Events Speaker: Job Description, Salary and Career Outlook

Learn about the education and preparation needed to become an events speaker. Get a quick view of the requirements as well as details about degrees, job duties and certification options to find out if this is the career for you.

Essential Information

Events speakers may be hired to motivate or educate a crowd of listeners. Creating engaging, informative, and persuasive speeches are their main responsibilities. There are no explicit educational requirements to become an events speaker; however, a communications degree program with at least one public speaking class in the curriculum can provide solid background knowledge.

Required Education None specified, though a bachelor's degree in communications or a similar field is helpful
Projected Job Growth (2012-2022) 2% (all public announcers)*
Median Annual Salary (2014) $45,915 (all lecturers/speakers)**

Source: *United States Bureau of Labor Statistics, **PayScale.com.

Job Description for an Events Speaker

An events speaker presents speeches on areas of their expertise to a live audience. There are various job duties for events speakers, such as being an emcee, a member of a panel, or a keynote speaker. Events speakers present at conferences, seminars, and workshops locally, nationally, or over the Internet.

Events speakers must deliver speeches that are convincing and capture an audience's attention. To prepare, they must conduct careful research so that accurate and up-to-date information is presented. They can analyze the demographics and characteristics of each anticipated audience and tailor speeches accordingly.


Undergraduate degree programs in communications can provide the educational background to become an events speaker. Courses include oral and nonverbal communication, intercultural communication, public speaking, and lessons in persuasion or motivation. According to NSAspeaker.org, general knowledge of staging and lighting techniques can benefit an events speaker. Performance training programs that include staging setup classes may help events speakers gain jobs.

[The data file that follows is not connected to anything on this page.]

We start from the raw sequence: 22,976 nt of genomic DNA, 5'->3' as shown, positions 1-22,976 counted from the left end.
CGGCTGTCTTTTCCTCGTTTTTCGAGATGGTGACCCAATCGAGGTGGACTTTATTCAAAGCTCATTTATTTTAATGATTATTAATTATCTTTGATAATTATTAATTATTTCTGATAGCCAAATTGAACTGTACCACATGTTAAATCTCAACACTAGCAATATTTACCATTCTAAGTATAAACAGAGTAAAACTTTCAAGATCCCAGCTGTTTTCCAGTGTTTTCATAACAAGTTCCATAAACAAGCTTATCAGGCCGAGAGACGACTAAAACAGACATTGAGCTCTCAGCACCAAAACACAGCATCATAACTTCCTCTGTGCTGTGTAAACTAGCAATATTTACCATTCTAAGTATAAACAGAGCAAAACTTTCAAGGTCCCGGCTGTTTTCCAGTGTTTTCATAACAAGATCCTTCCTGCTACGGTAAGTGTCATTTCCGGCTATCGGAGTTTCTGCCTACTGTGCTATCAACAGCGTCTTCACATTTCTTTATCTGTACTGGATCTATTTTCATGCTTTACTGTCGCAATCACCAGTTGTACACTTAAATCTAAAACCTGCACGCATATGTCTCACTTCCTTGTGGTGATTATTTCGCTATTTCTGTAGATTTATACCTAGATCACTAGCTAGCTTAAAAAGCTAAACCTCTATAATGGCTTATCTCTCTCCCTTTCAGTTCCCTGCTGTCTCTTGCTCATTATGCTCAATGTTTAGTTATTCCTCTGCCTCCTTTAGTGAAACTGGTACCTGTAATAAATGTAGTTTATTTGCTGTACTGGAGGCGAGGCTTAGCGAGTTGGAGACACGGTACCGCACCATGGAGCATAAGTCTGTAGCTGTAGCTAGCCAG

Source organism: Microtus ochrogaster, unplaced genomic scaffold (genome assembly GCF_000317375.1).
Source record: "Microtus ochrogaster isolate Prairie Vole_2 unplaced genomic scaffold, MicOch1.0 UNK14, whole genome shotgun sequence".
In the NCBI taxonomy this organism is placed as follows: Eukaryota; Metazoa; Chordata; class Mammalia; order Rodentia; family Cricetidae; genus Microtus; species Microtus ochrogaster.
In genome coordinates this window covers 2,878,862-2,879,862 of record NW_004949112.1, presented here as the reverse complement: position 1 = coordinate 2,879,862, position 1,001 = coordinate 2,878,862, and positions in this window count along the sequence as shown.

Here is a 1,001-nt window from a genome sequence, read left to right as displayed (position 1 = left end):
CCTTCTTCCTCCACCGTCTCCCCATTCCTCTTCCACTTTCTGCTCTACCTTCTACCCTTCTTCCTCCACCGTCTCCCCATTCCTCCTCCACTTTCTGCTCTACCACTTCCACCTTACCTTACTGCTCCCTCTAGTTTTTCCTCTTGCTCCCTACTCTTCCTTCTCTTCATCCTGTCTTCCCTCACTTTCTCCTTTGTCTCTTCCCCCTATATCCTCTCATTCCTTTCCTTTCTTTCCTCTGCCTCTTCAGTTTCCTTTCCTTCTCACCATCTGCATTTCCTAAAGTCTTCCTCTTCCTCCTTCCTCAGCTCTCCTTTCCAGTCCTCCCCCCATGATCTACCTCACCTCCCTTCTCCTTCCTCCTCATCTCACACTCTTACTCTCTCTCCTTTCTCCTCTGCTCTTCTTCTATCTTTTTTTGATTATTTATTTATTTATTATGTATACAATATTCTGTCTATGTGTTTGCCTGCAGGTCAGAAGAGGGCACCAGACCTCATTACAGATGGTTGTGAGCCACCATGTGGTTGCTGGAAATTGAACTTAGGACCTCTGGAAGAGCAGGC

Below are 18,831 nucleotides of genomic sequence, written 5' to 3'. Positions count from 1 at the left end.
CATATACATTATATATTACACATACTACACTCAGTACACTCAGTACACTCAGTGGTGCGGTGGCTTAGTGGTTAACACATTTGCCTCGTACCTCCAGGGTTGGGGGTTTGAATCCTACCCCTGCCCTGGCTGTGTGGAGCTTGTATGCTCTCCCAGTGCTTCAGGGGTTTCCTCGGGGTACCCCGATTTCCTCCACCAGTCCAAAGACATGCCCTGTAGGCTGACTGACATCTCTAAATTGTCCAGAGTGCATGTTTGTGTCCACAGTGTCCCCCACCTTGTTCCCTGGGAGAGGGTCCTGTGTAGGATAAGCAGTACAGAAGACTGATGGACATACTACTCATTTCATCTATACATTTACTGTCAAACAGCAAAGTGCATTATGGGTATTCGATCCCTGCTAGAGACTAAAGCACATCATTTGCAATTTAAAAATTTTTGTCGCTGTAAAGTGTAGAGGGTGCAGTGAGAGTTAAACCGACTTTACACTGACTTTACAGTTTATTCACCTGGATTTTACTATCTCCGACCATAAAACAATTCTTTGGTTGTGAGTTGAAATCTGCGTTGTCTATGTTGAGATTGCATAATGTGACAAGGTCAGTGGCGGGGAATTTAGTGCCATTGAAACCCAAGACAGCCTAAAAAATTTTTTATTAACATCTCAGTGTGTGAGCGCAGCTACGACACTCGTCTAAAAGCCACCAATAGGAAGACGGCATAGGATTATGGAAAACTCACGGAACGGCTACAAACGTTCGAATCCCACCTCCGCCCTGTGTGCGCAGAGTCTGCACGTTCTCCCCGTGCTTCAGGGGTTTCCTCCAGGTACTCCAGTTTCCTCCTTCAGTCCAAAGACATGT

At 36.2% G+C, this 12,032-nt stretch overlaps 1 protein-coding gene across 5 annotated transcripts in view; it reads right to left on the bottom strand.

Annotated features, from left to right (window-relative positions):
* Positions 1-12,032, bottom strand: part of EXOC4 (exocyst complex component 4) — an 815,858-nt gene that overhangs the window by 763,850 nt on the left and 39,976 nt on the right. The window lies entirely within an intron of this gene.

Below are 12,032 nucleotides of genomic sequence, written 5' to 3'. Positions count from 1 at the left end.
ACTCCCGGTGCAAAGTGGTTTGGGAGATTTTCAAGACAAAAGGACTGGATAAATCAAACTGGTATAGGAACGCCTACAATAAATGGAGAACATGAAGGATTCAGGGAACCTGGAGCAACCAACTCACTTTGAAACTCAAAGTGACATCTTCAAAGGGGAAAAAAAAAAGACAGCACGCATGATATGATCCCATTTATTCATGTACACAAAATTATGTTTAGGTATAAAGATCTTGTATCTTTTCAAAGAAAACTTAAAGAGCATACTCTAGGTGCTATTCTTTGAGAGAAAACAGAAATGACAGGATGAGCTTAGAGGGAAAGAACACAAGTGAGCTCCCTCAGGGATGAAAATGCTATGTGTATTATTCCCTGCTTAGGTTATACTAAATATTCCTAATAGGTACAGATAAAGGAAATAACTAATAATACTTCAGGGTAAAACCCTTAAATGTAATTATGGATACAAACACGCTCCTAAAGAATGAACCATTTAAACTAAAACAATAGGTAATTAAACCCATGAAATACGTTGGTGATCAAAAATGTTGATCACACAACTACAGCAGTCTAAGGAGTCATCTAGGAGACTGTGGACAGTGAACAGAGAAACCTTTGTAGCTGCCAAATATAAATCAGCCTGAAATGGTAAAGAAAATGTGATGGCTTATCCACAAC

The National Speaker's Association (NSA) offers the Certified Speaking Professionals designation for professionals. Candidates must be NSA members or part of the Global Speakers Federation. This credential demonstrates the business, marketing, and performance skills of a successful speaker. The process takes five years to complete and involves ongoing education as well as live presentations.


An events speaker usually charges per speech or event. In September 2014, PayScale.com reported that most lecturers and speakers earn between $28,604 and $71,476 per year. Accommodations such as travel, hotel, transportation, and food may be included but are often not.

Career Outlook

Technology is becoming a large part of the public speaking industry. Speeches are not only issued face-to-face, they're also being given over the Internet through podcasts and webinars; therefore, knowledge of audio and visual technology can improve one's career outlook as this industry moves forward.

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